Byzantine Icons

Byzantine icon gallery for HIST 3373

This painting representing Christ is part of an icon from Egypt created c. 600-799.  The original complete icon was estimated to be w360 x h140 cm, however, most of the icon was damaged and only w14xh36 cm remains.  It includes inscriptions in Greek script and is the only one in Greece representing the earliest phase of Byzantine icon-painting in the 7th-8th  century.
This is a ceramic tile icon was created in the tenth century by a Byzantine artist and is approximately  w16.4 x h16.7 x d0.8 cm.  The place of origin is unknown, however, the ceramic tile is similar to ones made in Constantinople (present day Istanbul, Turkey).  More details: On the ceramic tile Saint Nicholas is shown raising his hand in blessing and holding the Gospels in his left hand which is covered as a sign of respect. This ceramic tile is one of the finest in the Walters collection, which includes over 1,000 fragments, the largest such group outside of Turkey. The tiles were most likely attached to a church wall as part of a frieze containing saint portraits and ornamented (non-iconic) pieces.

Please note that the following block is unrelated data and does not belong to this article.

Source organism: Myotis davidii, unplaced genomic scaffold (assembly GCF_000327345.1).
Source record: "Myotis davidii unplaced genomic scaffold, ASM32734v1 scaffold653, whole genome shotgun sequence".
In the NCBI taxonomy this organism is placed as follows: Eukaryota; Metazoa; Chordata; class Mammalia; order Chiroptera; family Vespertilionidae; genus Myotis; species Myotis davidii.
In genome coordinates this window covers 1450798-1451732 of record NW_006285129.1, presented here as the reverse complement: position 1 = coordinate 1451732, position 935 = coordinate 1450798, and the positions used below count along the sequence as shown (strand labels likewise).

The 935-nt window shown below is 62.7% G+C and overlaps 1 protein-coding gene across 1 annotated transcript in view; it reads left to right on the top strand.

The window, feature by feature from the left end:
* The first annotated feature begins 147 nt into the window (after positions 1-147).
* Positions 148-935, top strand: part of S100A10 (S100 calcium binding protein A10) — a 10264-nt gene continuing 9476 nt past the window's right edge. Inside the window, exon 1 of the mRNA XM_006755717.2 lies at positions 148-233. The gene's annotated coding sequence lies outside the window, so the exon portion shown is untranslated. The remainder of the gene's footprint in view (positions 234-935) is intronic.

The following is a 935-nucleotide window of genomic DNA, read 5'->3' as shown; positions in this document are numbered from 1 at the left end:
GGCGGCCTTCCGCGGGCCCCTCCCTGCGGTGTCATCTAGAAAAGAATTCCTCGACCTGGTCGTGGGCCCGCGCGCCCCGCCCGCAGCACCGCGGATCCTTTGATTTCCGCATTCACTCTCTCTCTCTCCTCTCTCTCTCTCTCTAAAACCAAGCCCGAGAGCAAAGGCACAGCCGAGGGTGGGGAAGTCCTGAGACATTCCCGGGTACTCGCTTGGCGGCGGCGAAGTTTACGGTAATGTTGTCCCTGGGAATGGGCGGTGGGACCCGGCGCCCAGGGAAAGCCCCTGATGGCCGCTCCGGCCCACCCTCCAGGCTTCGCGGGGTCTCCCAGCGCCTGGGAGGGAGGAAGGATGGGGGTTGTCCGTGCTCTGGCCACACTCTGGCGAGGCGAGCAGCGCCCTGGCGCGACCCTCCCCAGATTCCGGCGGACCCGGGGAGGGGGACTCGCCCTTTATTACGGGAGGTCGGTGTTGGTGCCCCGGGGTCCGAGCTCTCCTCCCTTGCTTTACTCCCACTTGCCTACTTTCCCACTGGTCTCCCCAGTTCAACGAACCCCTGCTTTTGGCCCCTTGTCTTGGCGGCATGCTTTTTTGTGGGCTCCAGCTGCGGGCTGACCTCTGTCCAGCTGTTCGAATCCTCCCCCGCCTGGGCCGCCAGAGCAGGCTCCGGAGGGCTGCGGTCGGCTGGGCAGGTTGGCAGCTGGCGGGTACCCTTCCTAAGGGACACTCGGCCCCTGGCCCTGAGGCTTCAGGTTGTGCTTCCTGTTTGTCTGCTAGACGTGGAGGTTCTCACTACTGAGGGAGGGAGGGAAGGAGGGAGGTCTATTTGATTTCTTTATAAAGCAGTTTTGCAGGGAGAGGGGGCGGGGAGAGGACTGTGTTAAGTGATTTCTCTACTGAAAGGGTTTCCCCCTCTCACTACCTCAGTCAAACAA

This piece of art was created by a Byzantine artist c. 1025-1050 with ink and pigments on medium weight leaf parchments.  The place of origin is Constantinople (present day Istanbul, Turkey) and is approximately w19 x h27 cm.  More Details: The Evangelist Mark is depicted sitting at his desk, thinking. The pose replicates that commonly used in Antiquity to represent philosophers. The persistence of the ancient prototype is evident in the style of dress, which is rendered with fluid brushstrokes. Highlights pick up the play of light on the drapery folds, conveying a sense of the body underneath. On the other hand, any illusion of space is subverted by the uniform gold ground behind the Evangelist; the furniture is flattened out with no pretence of foreshortening or perspective rendering. The supernatural status of the saint is thus reaffirmed by the unreality of his surroundings.
Credits: All media
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